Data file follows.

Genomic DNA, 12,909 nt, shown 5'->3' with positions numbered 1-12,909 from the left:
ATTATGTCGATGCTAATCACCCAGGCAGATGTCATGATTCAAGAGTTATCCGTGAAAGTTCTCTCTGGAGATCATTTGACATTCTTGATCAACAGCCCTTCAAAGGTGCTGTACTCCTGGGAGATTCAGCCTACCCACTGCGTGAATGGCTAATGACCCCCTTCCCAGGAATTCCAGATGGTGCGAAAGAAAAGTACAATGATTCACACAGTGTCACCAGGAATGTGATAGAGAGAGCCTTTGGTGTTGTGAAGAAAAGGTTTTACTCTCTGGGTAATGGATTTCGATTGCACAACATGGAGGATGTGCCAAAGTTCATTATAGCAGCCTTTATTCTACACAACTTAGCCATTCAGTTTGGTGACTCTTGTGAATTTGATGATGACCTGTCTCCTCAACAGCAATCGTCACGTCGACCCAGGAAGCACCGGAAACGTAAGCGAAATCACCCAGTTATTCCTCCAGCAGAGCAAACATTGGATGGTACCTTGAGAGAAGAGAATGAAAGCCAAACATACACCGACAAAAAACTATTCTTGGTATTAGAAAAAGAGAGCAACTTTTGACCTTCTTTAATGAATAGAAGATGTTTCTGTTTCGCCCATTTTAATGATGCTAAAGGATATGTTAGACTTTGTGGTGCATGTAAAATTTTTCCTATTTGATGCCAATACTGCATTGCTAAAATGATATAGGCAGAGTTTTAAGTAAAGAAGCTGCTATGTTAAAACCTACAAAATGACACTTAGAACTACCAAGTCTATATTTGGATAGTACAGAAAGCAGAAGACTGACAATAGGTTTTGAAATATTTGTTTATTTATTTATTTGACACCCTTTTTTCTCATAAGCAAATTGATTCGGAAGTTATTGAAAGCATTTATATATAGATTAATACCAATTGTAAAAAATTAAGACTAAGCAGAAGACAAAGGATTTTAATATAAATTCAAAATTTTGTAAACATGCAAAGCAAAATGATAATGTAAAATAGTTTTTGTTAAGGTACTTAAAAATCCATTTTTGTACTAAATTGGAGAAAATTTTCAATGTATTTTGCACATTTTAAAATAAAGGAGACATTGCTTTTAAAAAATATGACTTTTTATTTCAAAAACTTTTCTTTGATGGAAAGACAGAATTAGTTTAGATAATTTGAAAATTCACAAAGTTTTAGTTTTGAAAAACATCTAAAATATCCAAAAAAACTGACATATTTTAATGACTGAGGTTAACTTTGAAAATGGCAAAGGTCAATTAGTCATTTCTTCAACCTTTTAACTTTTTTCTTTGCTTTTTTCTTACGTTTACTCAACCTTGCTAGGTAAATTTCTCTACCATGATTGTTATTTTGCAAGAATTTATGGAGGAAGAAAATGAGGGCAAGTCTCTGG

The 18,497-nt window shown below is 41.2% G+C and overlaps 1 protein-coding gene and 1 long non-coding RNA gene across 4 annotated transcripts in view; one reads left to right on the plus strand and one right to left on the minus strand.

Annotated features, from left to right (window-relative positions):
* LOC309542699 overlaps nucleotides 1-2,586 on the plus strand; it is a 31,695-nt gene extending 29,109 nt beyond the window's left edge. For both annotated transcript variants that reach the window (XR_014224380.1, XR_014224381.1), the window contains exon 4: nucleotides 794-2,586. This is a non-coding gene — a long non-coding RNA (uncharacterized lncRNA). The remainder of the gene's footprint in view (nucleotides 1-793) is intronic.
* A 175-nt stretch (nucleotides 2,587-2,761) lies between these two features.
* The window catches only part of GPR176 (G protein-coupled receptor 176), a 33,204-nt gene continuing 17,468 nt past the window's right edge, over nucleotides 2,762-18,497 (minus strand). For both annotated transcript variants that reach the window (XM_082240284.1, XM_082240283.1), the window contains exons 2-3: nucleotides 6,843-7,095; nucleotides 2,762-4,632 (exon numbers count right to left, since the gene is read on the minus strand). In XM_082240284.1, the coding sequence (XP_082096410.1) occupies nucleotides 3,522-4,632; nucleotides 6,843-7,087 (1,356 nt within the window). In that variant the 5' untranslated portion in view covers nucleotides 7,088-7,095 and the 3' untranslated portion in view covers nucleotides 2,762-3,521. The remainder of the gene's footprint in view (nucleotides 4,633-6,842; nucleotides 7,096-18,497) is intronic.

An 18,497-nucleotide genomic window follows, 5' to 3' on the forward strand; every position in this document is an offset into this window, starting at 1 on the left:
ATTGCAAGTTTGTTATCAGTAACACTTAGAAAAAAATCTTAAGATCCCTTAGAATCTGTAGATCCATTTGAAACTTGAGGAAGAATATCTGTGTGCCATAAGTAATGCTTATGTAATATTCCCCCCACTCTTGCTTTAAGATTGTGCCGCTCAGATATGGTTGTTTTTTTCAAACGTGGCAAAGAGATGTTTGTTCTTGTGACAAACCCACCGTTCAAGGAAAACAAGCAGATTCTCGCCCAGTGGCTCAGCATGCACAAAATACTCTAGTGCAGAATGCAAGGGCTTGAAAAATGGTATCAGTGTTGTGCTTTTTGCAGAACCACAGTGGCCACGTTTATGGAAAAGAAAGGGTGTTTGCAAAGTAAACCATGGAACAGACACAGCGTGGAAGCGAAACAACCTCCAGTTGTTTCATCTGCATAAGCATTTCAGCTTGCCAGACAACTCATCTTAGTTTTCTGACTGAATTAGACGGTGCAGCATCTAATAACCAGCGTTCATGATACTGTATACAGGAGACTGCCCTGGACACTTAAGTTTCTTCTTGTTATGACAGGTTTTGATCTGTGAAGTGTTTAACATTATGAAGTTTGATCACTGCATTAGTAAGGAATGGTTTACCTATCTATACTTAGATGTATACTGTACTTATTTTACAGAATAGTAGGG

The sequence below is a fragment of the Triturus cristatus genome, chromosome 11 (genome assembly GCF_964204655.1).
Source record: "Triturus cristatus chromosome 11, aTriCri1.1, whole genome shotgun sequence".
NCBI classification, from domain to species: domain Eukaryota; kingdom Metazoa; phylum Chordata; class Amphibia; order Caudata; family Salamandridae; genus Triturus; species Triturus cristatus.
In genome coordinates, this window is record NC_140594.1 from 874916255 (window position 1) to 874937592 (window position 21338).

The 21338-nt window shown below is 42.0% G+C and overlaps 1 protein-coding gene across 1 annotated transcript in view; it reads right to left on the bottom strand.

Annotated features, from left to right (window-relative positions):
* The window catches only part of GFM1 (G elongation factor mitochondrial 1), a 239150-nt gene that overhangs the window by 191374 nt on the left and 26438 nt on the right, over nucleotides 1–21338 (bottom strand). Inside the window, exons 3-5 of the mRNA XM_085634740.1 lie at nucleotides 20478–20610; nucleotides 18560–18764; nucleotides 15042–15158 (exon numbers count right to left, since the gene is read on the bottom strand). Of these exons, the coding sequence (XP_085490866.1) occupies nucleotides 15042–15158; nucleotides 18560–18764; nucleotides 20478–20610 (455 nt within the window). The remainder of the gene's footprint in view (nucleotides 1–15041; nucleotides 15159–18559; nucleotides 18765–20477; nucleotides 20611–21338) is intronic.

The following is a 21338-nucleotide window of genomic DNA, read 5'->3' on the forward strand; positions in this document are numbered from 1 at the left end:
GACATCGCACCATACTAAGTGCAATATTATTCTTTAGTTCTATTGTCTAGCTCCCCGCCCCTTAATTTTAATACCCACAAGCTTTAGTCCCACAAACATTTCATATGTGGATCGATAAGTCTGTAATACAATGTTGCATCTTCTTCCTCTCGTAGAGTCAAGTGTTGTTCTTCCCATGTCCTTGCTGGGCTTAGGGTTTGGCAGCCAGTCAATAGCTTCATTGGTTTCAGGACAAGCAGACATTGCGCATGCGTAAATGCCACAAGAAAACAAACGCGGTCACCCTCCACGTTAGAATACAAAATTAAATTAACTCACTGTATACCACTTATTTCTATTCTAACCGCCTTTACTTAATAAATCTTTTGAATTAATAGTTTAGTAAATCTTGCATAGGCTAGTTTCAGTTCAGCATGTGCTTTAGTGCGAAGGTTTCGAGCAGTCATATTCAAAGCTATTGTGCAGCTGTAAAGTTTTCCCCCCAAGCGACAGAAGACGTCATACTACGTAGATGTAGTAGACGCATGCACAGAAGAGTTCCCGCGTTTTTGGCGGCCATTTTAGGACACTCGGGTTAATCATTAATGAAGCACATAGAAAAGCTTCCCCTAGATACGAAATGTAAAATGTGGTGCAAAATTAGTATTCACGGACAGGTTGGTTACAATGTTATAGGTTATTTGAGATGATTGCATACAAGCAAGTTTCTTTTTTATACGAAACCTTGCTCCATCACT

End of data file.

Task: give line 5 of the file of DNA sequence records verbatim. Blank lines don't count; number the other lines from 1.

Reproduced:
* LOC309542699 overlaps nucleotides 1-2,586 on the plus strand; it is a 31,695-nt gene extending 29,109 nt beyond the window's left edge. For both annotated transcript variants that reach the window (XR_014224380.1, XR_014224381.1), the window contains exon 4: nucleotides 794-2,586. This is a non-coding gene — a long non-coding RNA (uncharacterized lncRNA). The remainder of the gene's footprint in view (nucleotides 1-793) is intronic.